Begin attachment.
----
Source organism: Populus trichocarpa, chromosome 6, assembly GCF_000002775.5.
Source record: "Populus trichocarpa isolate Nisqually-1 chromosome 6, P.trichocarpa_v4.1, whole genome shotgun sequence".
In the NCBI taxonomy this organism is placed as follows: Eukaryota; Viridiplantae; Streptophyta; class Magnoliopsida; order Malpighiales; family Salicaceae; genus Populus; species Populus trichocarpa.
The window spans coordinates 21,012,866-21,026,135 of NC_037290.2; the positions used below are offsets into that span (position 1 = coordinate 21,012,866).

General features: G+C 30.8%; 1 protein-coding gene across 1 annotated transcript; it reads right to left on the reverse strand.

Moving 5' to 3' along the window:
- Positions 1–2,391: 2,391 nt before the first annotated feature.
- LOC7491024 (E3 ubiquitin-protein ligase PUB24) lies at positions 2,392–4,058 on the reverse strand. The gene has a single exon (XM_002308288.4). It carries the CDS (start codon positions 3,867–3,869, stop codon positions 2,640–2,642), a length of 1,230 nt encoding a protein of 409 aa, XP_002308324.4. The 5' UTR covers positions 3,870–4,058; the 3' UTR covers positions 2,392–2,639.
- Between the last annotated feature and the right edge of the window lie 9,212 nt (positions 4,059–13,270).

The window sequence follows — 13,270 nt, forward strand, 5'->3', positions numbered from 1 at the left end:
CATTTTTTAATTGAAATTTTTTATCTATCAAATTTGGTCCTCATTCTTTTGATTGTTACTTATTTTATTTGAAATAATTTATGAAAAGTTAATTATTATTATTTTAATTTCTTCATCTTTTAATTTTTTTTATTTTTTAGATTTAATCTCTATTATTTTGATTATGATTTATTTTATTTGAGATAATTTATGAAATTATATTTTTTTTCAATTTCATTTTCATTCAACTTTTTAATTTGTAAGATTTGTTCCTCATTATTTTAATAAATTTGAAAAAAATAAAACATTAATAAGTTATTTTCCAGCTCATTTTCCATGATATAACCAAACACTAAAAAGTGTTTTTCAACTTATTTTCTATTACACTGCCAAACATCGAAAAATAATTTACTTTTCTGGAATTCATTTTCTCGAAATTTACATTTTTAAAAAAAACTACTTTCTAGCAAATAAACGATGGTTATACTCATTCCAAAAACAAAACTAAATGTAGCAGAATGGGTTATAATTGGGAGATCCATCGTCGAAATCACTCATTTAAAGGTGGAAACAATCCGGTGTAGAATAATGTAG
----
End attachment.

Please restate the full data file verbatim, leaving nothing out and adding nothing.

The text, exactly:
Source organism: Populus trichocarpa, chromosome 6, assembly GCF_000002775.5.
Source record: "Populus trichocarpa isolate Nisqually-1 chromosome 6, P.trichocarpa_v4.1, whole genome shotgun sequence".
In the NCBI taxonomy this organism is placed as follows: Eukaryota; Viridiplantae; Streptophyta; class Magnoliopsida; order Malpighiales; family Salicaceae; genus Populus; species Populus trichocarpa.
The window spans coordinates 21,012,866-21,026,135 of NC_037290.2; the positions used below are offsets into that span (position 1 = coordinate 21,012,866).

General features: G+C 30.8%; 1 protein-coding gene across 1 annotated transcript; it reads right to left on the reverse strand.

Moving 5' to 3' along the window:
- Positions 1–2,391: 2,391 nt before the first annotated feature.
- LOC7491024 (E3 ubiquitin-protein ligase PUB24) lies at positions 2,392–4,058 on the reverse strand. The gene has a single exon (XM_002308288.4). It carries the CDS (start codon positions 3,867–3,869, stop codon positions 2,640–2,642), a length of 1,230 nt encoding a protein of 409 aa, XP_002308324.4. The 5' UTR covers positions 3,870–4,058; the 3' UTR covers positions 2,392–2,639.
- Between the last annotated feature and the right edge of the window lie 9,212 nt (positions 4,059–13,270).

The window sequence follows — 13,270 nt, forward strand, 5'->3', positions numbered from 1 at the left end:
CATTTTTTAATTGAAATTTTTTATCTATCAAATTTGGTCCTCATTCTTTTGATTGTTACTTATTTTATTTGAAATAATTTATGAAAAGTTAATTATTATTATTTTAATTTCTTCATCTTTTAATTTTTTTTATTTTTTAGATTTAATCTCTATTATTTTGATTATGATTTATTTTATTTGAGATAATTTATGAAATTATATTTTTTTTCAATTTCATTTTCATTCAACTTTTTAATTTGTAAGATTTGTTCCTCATTATTTTAATAAATTTGAAAAAAATAAAACATTAATAAGTTATTTTCCAGCTCATTTTCCATGATATAACCAAACACTAAAAAGTGTTTTTCAACTTATTTTCTATTACACTGCCAAACATCGAAAAATAATTTACTTTTCTGGAATTCATTTTCTCGAAATTTACATTTTTAAAAAAAACTACTTTCTAGCAAATAAACGATGGTTATACTCATTCCAAAAACAAAACTAAATGTAGCAGAATGGGTTATAATTGGGAGATCCATCGTCGAAATCACTCATTTAAAGGTGGAAACAATCCGGTGTAGAATAATGTAG